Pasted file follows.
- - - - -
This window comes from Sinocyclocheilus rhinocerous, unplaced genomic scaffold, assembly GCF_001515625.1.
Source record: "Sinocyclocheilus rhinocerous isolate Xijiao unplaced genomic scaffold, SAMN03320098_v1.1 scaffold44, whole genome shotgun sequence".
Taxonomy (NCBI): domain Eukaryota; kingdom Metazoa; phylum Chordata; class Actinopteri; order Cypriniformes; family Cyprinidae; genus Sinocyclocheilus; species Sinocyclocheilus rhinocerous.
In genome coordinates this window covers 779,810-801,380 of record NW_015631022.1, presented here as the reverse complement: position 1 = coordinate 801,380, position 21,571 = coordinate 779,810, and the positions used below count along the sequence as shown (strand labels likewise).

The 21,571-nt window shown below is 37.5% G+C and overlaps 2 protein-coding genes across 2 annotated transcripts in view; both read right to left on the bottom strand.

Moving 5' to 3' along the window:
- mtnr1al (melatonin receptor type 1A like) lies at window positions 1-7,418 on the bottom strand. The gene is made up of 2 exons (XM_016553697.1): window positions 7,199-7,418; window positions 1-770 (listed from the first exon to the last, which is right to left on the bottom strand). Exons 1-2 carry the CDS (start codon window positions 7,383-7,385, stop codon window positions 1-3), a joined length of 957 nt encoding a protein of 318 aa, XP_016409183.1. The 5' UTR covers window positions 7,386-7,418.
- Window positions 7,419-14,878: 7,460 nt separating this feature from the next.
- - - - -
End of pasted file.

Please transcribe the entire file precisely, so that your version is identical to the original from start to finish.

This window comes from Sinocyclocheilus rhinocerous, unplaced genomic scaffold, assembly GCF_001515625.1.
Source record: "Sinocyclocheilus rhinocerous isolate Xijiao unplaced genomic scaffold, SAMN03320098_v1.1 scaffold44, whole genome shotgun sequence".
Taxonomy (NCBI): domain Eukaryota; kingdom Metazoa; phylum Chordata; class Actinopteri; order Cypriniformes; family Cyprinidae; genus Sinocyclocheilus; species Sinocyclocheilus rhinocerous.
In genome coordinates this window covers 779,810-801,380 of record NW_015631022.1, presented here as the reverse complement: position 1 = coordinate 801,380, position 21,571 = coordinate 779,810, and the positions used below count along the sequence as shown (strand labels likewise).

The 21,571-nt window shown below is 37.5% G+C and overlaps 2 protein-coding genes across 2 annotated transcripts in view; both read right to left on the bottom strand.

Moving 5' to 3' along the window:
- mtnr1al (melatonin receptor type 1A like) lies at window positions 1-7,418 on the bottom strand. The gene is made up of 2 exons (XM_016553697.1): window positions 7,199-7,418; window positions 1-770 (listed from the first exon to the last, which is right to left on the bottom strand). Exons 1-2 carry the CDS (start codon window positions 7,383-7,385, stop codon window positions 1-3), a joined length of 957 nt encoding a protein of 318 aa, XP_016409183.1. The 5' UTR covers window positions 7,386-7,418.
- Window positions 7,419-14,878: 7,460 nt separating this feature from the next.